Hydrochloric acid Cuadrilla said this would help reduce fracturing pressure. It would dissolve drilling mud remaining in the wellbore and “facilitate entry of the fracturing fluid from openings in the production tubing to the body of shale”. The company said the acid would be used on the well before fracking. An estimated 3-15m3 per fracture stage would be needed. It would be stored at a strength no greater than 10%, the company said.
Methanol Cuadrilla said this would be used to prevent the formation of gas hydrates during well suspension. An interim decision by regulators has considered methanol non-hazardous to groundwater, Cuadrilla said.
Glutaraldehyde Described as a non-hazardous biocide, Cuadrilla said this was an alternative way of treating bacteria to ultraviolent light
Cuadrilla said the new permit would clarify that each horizontal well could be re-entered and hydraulic fracturing may be conducted on more than one occasion. Each re-entry would be individually planned and managed, the company said.
The documents stated that periodic well workovers or other well interventions would potentially be needed at Preston New Road and would be covered by the revised permit.
Flaring and nitrogen lift
The waste management plan said propane could be added to help burn gas produced from the initial well test. DrillOrDrop asked Cuadrilla a series of questions about flaring and whether shale gas was being vented at Preston New Road.
The spokesperson for the company said:
“We consider that there is more than sufficient information provided about our application to vary the current permit at Preston New Road. We respect this process and Cuadrilla has nothing further to add at this stage.”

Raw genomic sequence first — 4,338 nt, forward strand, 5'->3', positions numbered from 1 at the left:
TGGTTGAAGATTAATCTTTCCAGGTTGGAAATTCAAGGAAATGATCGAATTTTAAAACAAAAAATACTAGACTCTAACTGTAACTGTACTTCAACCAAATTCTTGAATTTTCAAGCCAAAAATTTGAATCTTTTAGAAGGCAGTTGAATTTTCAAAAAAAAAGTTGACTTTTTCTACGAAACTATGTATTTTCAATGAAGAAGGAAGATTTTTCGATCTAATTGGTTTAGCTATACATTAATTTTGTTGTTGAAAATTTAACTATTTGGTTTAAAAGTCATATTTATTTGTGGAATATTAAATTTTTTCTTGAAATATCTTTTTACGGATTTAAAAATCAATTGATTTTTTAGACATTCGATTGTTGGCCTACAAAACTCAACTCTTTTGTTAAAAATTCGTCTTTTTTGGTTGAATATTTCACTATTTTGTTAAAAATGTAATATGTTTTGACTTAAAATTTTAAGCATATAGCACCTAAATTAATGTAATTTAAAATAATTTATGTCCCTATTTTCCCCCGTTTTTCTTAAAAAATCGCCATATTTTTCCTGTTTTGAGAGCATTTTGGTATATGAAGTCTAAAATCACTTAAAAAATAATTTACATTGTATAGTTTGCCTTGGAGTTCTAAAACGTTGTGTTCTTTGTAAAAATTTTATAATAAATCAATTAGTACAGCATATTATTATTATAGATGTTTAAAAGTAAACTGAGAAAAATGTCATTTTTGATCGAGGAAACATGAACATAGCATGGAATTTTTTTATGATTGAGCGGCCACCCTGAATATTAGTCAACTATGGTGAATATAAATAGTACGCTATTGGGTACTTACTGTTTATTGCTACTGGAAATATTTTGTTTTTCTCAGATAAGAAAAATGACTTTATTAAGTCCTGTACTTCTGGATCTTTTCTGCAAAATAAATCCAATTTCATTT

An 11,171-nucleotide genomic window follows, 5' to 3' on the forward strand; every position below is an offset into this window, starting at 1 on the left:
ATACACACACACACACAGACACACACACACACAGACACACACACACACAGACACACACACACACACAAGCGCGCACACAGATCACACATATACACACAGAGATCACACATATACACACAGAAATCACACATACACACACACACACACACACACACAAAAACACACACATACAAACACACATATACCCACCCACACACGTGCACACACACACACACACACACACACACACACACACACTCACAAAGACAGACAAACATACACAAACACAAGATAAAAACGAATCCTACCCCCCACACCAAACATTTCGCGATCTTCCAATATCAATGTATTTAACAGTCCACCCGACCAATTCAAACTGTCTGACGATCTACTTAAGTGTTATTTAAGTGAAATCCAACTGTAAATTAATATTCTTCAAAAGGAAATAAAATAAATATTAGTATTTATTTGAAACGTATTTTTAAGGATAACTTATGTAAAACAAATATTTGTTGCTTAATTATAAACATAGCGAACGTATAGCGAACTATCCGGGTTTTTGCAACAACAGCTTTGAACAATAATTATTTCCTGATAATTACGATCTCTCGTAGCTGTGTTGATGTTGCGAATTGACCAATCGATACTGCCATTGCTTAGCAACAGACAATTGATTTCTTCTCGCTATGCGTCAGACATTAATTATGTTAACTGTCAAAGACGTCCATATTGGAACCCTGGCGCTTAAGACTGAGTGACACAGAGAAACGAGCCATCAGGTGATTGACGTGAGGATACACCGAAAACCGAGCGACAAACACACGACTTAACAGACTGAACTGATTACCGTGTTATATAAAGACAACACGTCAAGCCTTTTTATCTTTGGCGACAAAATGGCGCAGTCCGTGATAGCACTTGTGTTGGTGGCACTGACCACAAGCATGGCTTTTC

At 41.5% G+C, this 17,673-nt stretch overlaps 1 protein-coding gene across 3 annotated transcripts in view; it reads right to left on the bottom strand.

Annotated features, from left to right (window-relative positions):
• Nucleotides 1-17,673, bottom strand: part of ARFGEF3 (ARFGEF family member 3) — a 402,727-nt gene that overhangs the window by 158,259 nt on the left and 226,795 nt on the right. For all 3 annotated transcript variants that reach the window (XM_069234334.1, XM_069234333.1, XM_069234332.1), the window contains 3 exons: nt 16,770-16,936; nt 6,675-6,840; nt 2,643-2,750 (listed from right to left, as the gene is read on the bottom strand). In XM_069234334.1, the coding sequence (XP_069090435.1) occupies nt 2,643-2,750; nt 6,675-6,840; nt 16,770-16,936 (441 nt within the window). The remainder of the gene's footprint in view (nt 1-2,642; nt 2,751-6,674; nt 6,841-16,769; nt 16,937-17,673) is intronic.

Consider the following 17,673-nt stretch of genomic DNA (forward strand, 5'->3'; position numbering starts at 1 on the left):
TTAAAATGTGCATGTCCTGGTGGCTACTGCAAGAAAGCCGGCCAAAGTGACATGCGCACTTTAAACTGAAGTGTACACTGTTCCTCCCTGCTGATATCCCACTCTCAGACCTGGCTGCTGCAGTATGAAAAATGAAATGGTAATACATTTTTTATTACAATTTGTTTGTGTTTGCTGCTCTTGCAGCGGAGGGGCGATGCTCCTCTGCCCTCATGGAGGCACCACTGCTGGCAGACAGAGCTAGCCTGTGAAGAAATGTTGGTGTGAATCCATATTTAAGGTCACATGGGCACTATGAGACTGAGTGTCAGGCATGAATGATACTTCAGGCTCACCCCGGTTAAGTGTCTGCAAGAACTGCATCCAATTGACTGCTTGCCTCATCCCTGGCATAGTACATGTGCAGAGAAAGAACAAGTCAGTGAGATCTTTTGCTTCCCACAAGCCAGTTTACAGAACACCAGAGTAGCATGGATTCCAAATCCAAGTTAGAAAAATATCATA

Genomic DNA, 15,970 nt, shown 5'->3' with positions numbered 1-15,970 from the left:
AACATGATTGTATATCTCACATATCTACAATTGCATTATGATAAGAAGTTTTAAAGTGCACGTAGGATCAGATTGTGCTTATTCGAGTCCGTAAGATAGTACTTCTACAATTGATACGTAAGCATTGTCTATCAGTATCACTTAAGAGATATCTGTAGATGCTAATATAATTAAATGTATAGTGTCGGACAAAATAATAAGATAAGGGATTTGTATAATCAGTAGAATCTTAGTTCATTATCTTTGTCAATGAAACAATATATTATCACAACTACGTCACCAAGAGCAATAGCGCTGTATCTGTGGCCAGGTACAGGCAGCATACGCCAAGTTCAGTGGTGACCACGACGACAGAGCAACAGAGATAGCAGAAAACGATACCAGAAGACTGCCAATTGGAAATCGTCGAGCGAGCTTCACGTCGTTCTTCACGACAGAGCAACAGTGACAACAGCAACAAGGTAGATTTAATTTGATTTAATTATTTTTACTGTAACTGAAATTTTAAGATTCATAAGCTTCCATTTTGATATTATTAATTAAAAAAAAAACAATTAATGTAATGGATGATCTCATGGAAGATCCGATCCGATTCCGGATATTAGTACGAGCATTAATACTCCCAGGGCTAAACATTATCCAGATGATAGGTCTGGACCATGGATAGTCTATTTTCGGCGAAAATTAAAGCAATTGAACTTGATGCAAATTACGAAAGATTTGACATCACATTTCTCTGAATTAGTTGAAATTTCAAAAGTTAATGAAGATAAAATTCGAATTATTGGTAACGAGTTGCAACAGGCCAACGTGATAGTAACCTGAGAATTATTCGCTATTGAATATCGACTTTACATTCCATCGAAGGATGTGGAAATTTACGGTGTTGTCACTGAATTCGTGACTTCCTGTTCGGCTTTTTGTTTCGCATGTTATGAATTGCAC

Cuadrilla seeks to reduce the frequency of surface water monitoring to monthly, which was, it said, “more proportionate to risks presented by the site”.
On air quality monitoring, the company is seeking to stop collecting data on a range of pollutants at off-site stations. The substances include methane, carbon monoxide, nitrogen dioxide, nitric oxide, sulphur dioxide, ozone, total petroleum hydrocarbons, VOCs, particulates (PM10 and PM2.5) and dust. Cuadrilla said collection of this data had been superseded by onsite continuous monitoring.
A spokesperson from Preston New Road Action Group said:
“It feels as though we are being fracked by trial and error: this seems like another desperate attempt to resurrect this dying industry.
“How will changing the fracking fluids prevent seismic events? Just more worry for the unfortunate guinea pigs living close to the site.”
Frack Free Lancashire said
“We are concerned (but not entirely surprised) that after years of claiming that the only two chemicals to be used in UK fracking were polyacrylamide and hydrochloric acid, that they should now be seeking, after just one failed frack, to expand the list of chemicals available in their inventory to add to their fracturing fluid.”
The group added:
“Equally concerning is the list in the application documents of 41 potential additives to their drilling fluids of which no less than 14 are described by Cuadrilla themselves as “potentially hazardous”.
“We predicted that the list of chemicals would inevitably be expanded as this project continued and will continue to monitor the situation.”
DrillOrDrop also asked Cuadrilla for clarification on a range of issues arising in the revised waste management plan. This included questions about drilling muds, the use of methanol and hydrochloric acid, re-fracturing of the wells, fracturing plans for wells 3 and 4, and waste sand. The company was not willing to answer our questions.
Updated 21/2/2019 to increase the number of hydraulic fracturing fluids additives listed in the application